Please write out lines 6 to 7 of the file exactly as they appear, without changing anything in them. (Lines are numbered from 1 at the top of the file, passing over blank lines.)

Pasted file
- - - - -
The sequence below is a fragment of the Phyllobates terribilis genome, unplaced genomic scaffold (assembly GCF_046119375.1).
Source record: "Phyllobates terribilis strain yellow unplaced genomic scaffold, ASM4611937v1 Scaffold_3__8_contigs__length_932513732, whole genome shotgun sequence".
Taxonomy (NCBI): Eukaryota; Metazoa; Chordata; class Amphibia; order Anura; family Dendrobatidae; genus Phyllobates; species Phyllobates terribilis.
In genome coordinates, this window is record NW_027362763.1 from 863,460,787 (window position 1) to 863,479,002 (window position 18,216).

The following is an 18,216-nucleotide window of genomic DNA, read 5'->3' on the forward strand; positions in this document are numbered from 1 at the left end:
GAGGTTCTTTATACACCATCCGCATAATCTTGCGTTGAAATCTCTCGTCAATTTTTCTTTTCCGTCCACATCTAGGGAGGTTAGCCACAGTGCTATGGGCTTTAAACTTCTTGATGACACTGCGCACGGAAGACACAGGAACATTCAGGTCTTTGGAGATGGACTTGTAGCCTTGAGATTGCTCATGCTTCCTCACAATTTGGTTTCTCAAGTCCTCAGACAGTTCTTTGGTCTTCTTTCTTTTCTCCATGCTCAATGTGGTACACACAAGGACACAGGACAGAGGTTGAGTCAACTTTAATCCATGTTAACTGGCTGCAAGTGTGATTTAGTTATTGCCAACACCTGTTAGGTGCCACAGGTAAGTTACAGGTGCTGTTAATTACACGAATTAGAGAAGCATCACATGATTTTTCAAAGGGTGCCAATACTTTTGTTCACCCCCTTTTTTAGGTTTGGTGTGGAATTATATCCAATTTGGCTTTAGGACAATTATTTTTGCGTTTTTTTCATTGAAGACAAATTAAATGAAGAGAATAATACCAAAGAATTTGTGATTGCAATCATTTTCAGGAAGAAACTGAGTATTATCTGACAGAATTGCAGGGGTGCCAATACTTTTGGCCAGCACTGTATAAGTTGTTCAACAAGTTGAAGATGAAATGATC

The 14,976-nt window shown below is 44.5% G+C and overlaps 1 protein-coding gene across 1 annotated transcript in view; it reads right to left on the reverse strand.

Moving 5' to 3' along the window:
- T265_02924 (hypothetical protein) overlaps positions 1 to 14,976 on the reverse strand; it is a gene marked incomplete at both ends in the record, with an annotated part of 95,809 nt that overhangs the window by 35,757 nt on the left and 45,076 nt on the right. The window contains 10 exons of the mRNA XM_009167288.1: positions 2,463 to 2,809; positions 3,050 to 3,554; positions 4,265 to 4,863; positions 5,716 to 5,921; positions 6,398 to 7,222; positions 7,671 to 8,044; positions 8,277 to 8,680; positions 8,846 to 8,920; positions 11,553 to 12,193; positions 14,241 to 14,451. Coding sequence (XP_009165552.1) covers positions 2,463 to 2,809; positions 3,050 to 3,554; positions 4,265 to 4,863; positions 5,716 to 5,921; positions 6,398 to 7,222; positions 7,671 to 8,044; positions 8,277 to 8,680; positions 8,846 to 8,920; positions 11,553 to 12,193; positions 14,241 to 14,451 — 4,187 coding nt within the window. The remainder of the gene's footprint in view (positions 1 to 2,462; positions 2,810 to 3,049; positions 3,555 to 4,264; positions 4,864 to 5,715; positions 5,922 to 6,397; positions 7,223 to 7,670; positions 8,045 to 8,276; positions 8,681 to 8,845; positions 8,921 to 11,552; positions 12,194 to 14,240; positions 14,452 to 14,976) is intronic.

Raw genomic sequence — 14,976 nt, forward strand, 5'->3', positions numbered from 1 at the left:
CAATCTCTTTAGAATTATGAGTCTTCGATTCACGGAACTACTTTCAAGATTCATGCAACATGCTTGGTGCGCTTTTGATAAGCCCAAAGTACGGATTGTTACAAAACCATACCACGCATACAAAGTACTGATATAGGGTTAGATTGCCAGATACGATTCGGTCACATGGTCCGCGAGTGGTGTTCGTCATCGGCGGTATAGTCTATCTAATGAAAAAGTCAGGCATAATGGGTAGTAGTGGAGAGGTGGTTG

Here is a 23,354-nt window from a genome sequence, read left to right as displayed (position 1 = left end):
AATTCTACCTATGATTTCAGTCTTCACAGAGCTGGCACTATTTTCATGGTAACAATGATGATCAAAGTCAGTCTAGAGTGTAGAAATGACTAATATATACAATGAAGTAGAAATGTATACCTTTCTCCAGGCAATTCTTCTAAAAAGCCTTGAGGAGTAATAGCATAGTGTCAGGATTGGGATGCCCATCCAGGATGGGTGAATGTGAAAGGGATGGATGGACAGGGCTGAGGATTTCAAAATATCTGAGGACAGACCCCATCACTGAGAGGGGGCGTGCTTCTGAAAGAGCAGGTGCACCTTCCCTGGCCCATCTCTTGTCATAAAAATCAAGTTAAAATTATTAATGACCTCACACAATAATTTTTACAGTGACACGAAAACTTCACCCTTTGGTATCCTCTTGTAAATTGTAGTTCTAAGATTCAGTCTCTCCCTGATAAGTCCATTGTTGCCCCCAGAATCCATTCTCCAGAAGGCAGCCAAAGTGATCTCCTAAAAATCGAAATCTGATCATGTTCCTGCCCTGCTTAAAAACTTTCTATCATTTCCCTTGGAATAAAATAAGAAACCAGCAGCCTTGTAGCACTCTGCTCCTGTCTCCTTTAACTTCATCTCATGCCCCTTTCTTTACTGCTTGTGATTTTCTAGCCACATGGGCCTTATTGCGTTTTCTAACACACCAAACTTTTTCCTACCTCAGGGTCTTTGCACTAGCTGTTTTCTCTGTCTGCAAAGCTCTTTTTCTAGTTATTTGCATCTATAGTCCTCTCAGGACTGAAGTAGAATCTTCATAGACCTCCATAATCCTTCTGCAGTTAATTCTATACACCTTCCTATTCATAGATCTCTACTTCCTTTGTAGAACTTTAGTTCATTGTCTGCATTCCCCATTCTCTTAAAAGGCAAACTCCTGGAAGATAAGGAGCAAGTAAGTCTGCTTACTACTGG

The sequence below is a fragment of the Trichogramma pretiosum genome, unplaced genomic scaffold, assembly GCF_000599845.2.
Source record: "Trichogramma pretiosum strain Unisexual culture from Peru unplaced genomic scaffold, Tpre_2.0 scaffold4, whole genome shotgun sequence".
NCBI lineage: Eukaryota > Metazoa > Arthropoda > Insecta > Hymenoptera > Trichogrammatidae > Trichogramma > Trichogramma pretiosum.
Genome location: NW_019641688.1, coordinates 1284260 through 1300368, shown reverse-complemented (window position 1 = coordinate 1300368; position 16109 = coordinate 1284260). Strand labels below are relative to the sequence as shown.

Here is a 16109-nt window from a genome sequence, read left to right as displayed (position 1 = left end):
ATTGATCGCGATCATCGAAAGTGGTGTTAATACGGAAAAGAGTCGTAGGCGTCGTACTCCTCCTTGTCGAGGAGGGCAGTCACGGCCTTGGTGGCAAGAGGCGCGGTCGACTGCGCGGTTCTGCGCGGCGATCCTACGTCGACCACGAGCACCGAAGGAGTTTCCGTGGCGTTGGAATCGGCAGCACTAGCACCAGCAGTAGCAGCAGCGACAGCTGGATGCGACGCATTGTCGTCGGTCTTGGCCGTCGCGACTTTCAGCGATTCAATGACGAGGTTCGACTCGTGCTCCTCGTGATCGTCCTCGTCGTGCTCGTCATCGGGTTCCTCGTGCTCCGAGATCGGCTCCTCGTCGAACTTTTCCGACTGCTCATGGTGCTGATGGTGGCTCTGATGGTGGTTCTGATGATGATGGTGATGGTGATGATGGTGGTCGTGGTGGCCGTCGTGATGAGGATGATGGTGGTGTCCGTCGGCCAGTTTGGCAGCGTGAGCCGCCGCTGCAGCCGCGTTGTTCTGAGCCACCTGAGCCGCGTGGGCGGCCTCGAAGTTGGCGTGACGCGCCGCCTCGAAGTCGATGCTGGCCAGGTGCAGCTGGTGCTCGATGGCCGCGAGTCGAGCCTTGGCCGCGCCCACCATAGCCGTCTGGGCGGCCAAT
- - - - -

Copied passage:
GAGGTTCTTTATACACCATCCGCATAATCTTGCGTTGAAATCTCTCGTCAATTTTTCTTTTCCGTCCACATCTAGGGAGGTTAGCCACAGTGCTATGGGCTTTAAACTTCTTGATGACACTGCGCACGGAAGACACAGGAACATTCAGGTCTTTGGAGATGGACTTGTAGCCTTGAGATTGCTCATGCTTCCTCACAATTTGGTTTCTCAAGTCCTCAGACAGTTCTTTGGTCTTCTTTCTTTTCTCCATGCTCAATGTGGTACACACAAGGACACAGGACAGAGGTTGAGTCAACTTTAATCCATGTTAACTGGCTGCAAGTGTGATTTAGTTATTGCCAACACCTGTTAGGTGCCACAGGTAAGTTACAGGTGCTGTTAATTACACGAATTAGAGAAGCATCACATGATTTTTCAAAGGGTGCCAATACTTTTGTTCACCCCCTTTTTTAGGTTTGGTGTGGAATTATATCCAATTTGGCTTTAGGACAATTATTTTTGCGTTTTTTTCATTGAAGACAAATTAAATGAAGAGAATAATACCAAAGAATTTGTGATTGCAATCATTTTCAGGAAGAAACTGAGTATTATCTGACAGAATTGCAGGGGTGCCAATACTTTTGGCCAGCACTGTATAAGTTGTTCAACAAGTTGAAGATGAAATGATC

The 14,976-nt window shown below is 44.5% G+C and overlaps 1 protein-coding gene across 1 annotated transcript in view; it reads right to left on the reverse strand.